UNESCO Director-General, Irina Bokova, has designated Archbishop Emeritus Desmond Tutu from South Africa as laureate of the 2012 UNESCO/Bilbao Prize for the Promotion of a Culture of Human Rights. Archbishop Desmond Tutu was selected by an International Jury in recognition of his exceptional contribution to building a universal culture of human rights at the national, regional and international levels.
The Director-General will award the Prize at UNESCO’s Paris Headquarters on 10 December, Human Rights Day, at 5.30 p.m (Room I) in the presence of the Mayor of Bilbao, Iñaki Azkuna. Archbishop Tutu will be represented by his eldest daughter Thandeka Tutu-Gxashe.
In selecting Desmond Tutu, the jury recognized the outstanding role he played in building the new democratic, non-racial South Africa and his invaluable contribution as Chairperson of South Africa’s Truth and Reconciliation Commission, to national reconstruction which became a model for other post-conflict societies. Furthermore, the Prize recognizes his courageous activism, particularly with young people, to promote of non-violence and oppose all forms of discrimination and injustice.
The jury also stressed the outstanding contribution of Archbishop Tutu to the work of the United Nations and UNESCO on various human rights issues, including the promotion of a culture of human rights.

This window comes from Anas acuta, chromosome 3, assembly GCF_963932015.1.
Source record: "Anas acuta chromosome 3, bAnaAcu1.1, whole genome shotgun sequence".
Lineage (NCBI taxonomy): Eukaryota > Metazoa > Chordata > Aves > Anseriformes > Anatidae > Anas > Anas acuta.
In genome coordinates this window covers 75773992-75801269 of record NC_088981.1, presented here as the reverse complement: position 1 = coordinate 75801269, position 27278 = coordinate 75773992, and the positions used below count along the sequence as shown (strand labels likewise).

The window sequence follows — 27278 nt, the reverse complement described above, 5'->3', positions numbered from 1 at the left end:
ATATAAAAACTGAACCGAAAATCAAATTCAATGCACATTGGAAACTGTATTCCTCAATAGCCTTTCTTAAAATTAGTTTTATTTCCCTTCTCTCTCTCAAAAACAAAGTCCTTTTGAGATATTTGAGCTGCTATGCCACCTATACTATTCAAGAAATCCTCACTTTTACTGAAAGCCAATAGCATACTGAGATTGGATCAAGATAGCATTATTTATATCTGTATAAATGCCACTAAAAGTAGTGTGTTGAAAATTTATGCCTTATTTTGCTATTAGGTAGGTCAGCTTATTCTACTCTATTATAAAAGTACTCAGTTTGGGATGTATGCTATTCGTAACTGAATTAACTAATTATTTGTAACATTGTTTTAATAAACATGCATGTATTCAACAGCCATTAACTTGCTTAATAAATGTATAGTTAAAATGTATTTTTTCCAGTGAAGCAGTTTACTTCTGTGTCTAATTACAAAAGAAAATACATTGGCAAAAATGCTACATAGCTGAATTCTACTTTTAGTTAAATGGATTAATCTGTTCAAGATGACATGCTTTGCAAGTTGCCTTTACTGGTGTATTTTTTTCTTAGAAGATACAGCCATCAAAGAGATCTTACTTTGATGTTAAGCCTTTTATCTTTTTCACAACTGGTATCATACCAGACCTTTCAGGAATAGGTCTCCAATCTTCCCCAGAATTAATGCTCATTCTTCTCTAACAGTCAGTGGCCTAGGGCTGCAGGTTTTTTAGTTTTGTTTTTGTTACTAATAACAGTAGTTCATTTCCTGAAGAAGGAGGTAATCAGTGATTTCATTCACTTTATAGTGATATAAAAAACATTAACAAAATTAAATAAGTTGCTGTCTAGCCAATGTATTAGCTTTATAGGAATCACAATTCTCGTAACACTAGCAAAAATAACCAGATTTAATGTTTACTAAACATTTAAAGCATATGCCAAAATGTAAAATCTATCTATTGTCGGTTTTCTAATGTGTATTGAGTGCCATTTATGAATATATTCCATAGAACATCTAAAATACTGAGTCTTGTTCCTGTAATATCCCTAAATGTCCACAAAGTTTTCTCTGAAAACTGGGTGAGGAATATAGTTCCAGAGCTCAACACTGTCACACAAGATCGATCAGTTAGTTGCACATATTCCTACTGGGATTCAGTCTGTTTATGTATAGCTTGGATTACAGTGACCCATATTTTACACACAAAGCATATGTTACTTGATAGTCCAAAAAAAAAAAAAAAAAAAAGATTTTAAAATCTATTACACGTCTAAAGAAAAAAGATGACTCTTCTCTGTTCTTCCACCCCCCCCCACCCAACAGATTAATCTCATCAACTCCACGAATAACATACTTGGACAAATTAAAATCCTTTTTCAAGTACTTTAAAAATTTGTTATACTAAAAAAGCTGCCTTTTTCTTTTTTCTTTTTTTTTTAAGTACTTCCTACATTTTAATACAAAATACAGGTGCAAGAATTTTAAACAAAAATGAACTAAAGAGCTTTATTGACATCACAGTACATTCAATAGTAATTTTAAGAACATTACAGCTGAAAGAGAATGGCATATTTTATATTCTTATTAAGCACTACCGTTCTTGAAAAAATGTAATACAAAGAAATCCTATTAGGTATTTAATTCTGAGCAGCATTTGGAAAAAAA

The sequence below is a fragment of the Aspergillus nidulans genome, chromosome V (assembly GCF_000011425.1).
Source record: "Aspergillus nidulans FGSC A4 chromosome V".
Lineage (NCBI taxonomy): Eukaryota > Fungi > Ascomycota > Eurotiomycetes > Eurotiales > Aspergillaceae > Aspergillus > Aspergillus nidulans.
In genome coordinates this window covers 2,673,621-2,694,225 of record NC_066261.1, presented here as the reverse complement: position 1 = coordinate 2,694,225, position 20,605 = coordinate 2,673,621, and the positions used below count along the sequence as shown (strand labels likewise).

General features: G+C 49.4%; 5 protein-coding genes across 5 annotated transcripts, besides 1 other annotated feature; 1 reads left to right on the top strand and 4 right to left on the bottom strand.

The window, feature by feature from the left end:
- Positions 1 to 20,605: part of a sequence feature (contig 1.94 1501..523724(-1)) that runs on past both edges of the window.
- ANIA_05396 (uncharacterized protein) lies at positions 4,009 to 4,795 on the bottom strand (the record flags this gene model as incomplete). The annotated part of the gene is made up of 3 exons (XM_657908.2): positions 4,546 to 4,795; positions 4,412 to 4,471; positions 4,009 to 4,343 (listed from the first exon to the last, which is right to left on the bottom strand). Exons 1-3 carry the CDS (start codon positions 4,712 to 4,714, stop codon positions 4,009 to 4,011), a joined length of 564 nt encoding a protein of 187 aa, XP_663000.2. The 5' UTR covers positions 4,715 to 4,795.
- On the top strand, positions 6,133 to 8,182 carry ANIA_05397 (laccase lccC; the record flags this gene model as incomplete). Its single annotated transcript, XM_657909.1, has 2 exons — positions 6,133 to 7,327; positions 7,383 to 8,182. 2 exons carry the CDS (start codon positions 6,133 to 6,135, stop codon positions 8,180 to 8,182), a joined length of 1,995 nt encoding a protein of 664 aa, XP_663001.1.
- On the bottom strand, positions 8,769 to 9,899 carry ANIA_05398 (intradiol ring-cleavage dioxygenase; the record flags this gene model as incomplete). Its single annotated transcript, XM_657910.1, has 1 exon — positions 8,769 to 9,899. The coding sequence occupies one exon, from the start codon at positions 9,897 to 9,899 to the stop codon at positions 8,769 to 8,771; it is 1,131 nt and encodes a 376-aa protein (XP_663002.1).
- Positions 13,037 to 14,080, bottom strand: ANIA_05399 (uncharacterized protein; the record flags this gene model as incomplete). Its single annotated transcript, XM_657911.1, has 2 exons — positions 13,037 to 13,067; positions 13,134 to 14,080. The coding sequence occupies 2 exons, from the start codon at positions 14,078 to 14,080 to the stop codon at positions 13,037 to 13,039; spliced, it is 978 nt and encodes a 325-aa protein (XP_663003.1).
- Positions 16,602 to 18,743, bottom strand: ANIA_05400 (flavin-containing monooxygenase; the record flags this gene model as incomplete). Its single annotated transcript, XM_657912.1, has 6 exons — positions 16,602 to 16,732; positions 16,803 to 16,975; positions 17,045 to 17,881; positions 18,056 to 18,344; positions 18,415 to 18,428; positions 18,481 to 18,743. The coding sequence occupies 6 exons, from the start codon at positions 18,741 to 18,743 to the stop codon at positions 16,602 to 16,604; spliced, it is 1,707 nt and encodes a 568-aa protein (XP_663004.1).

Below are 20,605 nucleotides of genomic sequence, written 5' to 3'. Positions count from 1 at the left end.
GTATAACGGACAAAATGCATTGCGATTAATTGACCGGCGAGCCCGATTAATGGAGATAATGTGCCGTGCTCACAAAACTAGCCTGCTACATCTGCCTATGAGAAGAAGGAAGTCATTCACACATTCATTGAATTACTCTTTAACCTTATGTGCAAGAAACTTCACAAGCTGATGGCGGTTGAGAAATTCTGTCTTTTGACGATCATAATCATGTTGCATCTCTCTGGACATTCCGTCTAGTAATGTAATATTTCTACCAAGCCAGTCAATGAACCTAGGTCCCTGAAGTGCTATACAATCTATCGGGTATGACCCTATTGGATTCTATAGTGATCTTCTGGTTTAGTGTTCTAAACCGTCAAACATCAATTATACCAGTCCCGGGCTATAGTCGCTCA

The 80 singers of all ages of the Choir Invisible, Desmond and Leah Tutu Choir for Peace, U.K., will perform a capella compositions inspired by South African Gospel and soul music to lyrics by Archbishop Tutu at the award ceremony.
The biennial UNESCO/Bilbao Prize for the Promotion of a Culture of Human Rights was established in 2008 thanks to a generous endowment from the City of Bilbao. The Prize includes a US$30,000 cheque, a diploma and a bronze trophy designed by Japanese artist Toshimi Ishii. It rewards outstanding contributions made by organizations and individuals to the cause of human rights through education and research. The Prize also serves to raise awareness of human rights, particularly among decision-makers. French human rights activist Stéphane Hessel was the first laureate of the Prize. In 2010, the Prize was given to eminent Pakistani human rights campaigner Asma Jahangir.
The award ceremony closes the programme at Headquarters for Human Rights Day. It will follow a high-level event aimed at mobilizing deeper commitment for girls’ education and celebrating the courage of those struggling for this cause, like the young Pakistani student Malala Yousafzai, who was shot on 9 October because of her outspoken defense of her right to go to school.